Of the females who participated, 5 were at optimal body composition already whilst 3 had heavier builds. All 3 of these women experienced some degree of weight loss (3kg each on average) and a drop in measurements with one losing 6cm off her waist (note: this drop was also accompanied by a reduction in training volume and an increase in daily calorie consumption).
All participants reported more steady energy levels and better recovery. Finally, the most talked about benefit was the ability to simply ‘run longer and fuel less’ with more stable performance overall.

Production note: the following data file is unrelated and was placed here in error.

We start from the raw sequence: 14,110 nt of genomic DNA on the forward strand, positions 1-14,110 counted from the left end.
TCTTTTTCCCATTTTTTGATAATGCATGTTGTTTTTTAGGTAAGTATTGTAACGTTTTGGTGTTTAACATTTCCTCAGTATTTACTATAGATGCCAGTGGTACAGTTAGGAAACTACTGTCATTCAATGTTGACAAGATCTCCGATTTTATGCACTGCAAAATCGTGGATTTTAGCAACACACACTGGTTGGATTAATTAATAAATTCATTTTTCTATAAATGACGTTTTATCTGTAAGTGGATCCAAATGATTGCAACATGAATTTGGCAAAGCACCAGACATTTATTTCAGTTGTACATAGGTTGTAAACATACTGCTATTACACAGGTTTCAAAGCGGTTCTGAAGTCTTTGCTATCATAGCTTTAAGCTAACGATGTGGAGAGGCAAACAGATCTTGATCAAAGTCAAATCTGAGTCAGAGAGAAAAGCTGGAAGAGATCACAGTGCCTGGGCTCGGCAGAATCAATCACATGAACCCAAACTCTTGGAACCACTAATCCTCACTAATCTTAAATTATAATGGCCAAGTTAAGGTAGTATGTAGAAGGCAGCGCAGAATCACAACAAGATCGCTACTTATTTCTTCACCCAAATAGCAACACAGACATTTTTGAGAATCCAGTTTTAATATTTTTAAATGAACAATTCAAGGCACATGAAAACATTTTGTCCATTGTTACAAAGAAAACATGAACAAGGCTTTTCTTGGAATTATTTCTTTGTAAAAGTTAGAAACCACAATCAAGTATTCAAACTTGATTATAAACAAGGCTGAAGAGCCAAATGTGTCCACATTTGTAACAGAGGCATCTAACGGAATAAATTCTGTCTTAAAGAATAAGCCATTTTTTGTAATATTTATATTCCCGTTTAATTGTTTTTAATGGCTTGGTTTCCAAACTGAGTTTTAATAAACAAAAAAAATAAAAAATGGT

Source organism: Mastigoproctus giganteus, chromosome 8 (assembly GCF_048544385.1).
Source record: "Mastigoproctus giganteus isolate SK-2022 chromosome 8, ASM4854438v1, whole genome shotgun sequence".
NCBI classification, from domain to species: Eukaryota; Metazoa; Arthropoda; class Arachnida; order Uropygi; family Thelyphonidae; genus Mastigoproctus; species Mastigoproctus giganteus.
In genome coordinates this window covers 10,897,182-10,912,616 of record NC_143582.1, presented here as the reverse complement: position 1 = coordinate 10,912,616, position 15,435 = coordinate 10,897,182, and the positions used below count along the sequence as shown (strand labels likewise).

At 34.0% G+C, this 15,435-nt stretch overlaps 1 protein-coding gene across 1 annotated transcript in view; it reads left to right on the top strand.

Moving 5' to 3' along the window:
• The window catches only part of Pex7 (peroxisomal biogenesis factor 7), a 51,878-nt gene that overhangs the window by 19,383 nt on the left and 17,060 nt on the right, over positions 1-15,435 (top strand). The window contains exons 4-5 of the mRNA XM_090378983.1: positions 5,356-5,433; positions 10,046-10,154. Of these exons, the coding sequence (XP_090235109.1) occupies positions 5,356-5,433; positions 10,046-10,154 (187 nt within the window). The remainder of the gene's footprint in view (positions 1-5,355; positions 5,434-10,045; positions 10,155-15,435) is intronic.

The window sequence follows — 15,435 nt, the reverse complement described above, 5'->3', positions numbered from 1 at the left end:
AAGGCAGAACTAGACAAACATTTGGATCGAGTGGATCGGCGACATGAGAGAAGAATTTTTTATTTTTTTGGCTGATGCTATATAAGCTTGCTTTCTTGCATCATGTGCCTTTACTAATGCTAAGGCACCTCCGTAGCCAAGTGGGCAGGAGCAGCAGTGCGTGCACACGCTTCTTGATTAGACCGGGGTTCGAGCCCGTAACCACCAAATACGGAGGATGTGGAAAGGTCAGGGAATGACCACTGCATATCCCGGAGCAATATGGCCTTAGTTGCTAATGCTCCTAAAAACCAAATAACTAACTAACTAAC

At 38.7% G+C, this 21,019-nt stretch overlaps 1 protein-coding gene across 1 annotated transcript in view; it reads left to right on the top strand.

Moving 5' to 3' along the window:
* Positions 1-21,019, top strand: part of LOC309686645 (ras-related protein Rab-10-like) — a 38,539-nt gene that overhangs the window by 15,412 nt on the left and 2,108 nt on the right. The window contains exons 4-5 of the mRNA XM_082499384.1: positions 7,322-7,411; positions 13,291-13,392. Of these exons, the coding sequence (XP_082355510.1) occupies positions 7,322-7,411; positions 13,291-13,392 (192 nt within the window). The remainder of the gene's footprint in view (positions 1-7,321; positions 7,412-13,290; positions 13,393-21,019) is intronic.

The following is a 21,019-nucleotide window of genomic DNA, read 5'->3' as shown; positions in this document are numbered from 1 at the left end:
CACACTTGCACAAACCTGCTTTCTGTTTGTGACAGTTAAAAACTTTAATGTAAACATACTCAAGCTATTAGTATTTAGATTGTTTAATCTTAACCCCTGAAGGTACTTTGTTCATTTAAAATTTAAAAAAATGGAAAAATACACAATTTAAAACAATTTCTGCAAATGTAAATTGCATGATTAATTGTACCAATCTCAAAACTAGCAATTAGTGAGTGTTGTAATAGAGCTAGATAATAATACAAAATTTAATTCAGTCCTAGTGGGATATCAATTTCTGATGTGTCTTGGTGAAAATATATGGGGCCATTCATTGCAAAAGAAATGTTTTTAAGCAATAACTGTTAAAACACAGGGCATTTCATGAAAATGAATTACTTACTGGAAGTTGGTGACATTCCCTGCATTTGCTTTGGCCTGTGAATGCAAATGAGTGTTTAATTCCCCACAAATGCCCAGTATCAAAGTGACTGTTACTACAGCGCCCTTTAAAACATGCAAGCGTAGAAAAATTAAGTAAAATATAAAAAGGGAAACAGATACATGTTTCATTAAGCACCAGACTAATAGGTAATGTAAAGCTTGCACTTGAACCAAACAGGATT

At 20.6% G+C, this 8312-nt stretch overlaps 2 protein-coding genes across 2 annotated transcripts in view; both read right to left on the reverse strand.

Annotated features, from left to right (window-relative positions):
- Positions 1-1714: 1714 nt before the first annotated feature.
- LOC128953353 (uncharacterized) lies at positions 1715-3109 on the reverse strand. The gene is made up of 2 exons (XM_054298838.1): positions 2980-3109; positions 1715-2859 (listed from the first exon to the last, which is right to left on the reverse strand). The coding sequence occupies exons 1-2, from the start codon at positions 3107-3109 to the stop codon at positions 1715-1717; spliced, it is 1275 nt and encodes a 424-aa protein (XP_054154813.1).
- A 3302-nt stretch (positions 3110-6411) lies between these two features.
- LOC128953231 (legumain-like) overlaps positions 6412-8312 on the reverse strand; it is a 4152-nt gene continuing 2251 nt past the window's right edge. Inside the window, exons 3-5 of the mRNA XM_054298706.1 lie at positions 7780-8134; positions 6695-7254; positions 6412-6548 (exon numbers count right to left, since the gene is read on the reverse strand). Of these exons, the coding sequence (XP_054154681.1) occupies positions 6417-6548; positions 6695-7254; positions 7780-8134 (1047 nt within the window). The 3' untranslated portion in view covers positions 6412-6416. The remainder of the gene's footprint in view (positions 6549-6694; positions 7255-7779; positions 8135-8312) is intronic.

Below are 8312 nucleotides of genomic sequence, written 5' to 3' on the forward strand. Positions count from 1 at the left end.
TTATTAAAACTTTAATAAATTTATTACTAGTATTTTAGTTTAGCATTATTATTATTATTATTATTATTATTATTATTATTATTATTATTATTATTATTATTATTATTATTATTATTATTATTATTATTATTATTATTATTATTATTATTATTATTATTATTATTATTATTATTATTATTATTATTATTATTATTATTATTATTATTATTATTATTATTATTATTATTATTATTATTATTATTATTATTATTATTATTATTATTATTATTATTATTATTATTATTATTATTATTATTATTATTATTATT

At the completion of my time with these participants, all of them indicated that they would be continuing with their new lifestyle because of the benefits they had seen both in life and in sport. Of course, this is just 1 study, on a very small sample size over a relatively short period of time. But in reality, no study is ever going to be able to isolate diet in terms of nutritional performance and longevity over a lifetime as well as answer all of the questions that we as health professionals and athletes are asking. Many athletes are still struggling with weight management, digestive dysfunction, unstable energy levels, hyper and hypoglycaemia, bonking, excessing injuries and poor recovery. Furthermore, we now see many people coming into the sport of running, cycling or triathlon because they are recommended to start an exercise program due to a health condition; commonly diabetes, obesity or metabolic syndrome. How do we balance the recommendations of the Australian Institute of Sport, who claim that 90g/hour of carbohydrates during long distance events is ideal (source: http://www.ausport.gov.au/ais/nutrition/factsheets/basics/carbohydrate__how_much, 2015), yet the World Health Organisation (WHO) has reduced its recommended daily sugar intake to 6 teaspoons (24 grams) for adults? Add to this the hefty evidence that excessive sugar is downright dangerous to our health. The answer, I believe lies with the foods that we have been consuming for many thousands of years; minimally processed nutrient dense whole food sources. The macronutrient ratio may vary from person to person, but it should always include a variety of natural fats whilst limiting pro inflammatory, highly refined carbohydrates. Whether you are an esteemed athlete or a newbie to your sport, getting your nutrition right could make the difference between a lifetime of healthy movement and a ‘yo-yo’ journey as far as performance, injury and overall health markers are concerned. My upcoming seminar will delve into these topics in greater detail. It may help health practitioners to better support their patients who are involved in heavy exercise programs. I will discuss ways to strip nutrition back to basics and then determine the best fuelling on an individual basis. And now back on the topic of sports drinks… Powerade is a sports drink manufactured and marketed by Coca-Cola. Gatorade is owned by PepsiCo. I rest my case J.